For some time, I tricked myself into believing that my dream wasn't really dead, and I would start skating again and eventually go to the Olympics. When I finally realized that skating was probably not an option, I thought maybe I'd go in something else... The Olympics will always hold special meaning to me. I still long to go. When it is an Olympic year, I love to watch the coverage...the opening ceremonies, everything. Although it typically makes me sad as well. But in the past few years, I've pushed that dream away and realized that my life is different now...and my dreams have changed... Sometimes though, it is sad to remember the ones that you have given up...or have been forced to give up because of circumstances...

5 comments:

Blue said...

My favorite sports to watch (actually the only sports I genuinely love watching) are figure skating and gymnastics. I was never good at either, though I wished I was and tried hard to take advantage of any opportunities to participate in either sport. I never had lessons or training, so my skills were enough to get by and bring personal satisfaction, but nothing to look at by anyone's standards.

But YOU! I think it's so commendable that you were able to do something for so long, and do so well at it! In all the world, you're probably in the top 1% of skaters! Of the billions on the planet, such a minuscule fraction of humanity has ever been able to do what you've learned and done on ice. That's mind blowing!

I've never had ANYTHING in my life that I really excelled at. But I have had dreams and hopes that seemed within reach, that I thought were on track to be realities in my life, which were snatched away from me and there's been nothing I can do about it but make the best of things. Those are heart-rending times. It takes ages to make peace with situations like that; to re-group and find your new soul purpose(s). I'm still in that process right now.

I love your writing. I love your stories. I love your way of being with your world. Thanks for the peek into your life. It's a beautiful view.


~Blue
(who's still on a break)

Yaya said...

Wow, very talented! Yes...I know what you mean about sports where you are pressured to stay thin. I was a gymnast growing up, not to the calliber of you as a skater-but still that pressure to be thin is there. I have an inner debate w/ myself sometimes for when I have kids of whether or not I'll let them do sports such as gymnastics where the chance of an eating disorder is so prevelant....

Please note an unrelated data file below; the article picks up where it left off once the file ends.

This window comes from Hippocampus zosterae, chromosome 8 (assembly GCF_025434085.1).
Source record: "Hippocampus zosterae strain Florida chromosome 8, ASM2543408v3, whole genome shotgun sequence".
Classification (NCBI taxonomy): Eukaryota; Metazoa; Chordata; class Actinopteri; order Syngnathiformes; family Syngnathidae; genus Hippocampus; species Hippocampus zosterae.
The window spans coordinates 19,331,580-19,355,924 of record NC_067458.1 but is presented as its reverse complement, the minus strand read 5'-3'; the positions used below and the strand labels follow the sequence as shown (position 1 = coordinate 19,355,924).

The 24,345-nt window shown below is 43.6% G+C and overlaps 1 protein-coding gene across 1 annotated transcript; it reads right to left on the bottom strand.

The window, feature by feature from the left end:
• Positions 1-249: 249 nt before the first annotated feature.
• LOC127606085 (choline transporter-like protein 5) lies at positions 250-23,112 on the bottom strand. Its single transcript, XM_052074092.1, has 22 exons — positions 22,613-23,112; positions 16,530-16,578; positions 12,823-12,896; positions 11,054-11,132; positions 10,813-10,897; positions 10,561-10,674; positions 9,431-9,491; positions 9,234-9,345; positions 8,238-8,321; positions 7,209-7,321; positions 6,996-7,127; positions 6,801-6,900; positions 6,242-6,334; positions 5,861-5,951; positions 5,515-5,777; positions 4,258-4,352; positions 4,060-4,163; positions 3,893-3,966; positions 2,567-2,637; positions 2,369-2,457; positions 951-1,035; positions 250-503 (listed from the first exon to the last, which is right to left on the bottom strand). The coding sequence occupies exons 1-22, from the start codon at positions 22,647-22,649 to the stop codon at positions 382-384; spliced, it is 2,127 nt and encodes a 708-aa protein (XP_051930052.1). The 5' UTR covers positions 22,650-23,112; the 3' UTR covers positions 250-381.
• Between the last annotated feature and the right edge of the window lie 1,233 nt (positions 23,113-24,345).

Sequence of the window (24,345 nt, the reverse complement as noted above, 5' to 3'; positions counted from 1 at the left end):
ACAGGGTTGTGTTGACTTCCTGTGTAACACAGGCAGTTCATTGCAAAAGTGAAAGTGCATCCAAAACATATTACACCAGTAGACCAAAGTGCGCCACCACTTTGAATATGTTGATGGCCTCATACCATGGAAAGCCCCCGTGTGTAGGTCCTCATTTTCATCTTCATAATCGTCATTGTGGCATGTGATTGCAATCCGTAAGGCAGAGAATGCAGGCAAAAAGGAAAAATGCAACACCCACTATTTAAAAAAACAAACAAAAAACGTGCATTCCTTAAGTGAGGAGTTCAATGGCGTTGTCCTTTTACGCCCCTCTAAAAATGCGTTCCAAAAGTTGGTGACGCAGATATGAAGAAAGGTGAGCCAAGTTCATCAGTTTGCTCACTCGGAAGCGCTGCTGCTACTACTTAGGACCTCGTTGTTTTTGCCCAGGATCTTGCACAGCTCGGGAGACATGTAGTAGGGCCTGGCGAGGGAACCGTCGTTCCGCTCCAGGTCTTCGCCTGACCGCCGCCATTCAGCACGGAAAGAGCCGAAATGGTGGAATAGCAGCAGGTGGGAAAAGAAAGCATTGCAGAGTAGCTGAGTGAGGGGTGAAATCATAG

Hula's Secret Blog said...

PS
I'm w/ Blue and her last paragraph!

Aleta said...

I felt the love of the sport with your words and the pictures is beautiful. I'm so sorry that you had to depart from the dream, but think of all you accomplished. It's worth the memory and worth the experience. I admire what you've done as it's something I never could do, nor most women. As you said, it IS a difficult sport. I love watching figure skating and find that I hold my breath to see how they do, as if I'm right there on the ice.

Imperfect said...

Oh goodness, Wolf. I can totally relate to the what-do-I-say-when-
they-ask-that-question issue...and the pressure to stay thin. I trained in classical ballet at a professional ballet school for almost ten years. Both my teachers and I thought I had potential...dreaming of companies in New York wasn't too far fetched. But years of pressure--as a 15 year old!!--and crazy hours in the studio caused the dream to lose its luster and I burned out. Four years after leaving it all behind, I still really miss it...especially after attending a performance. But I do think it was the best decision for me.

Knowing the decision was the right one doesn't lessen the hurt any, though, does it? Thanks for sharing a peek into your past. Your passion for the sport is so evident!!!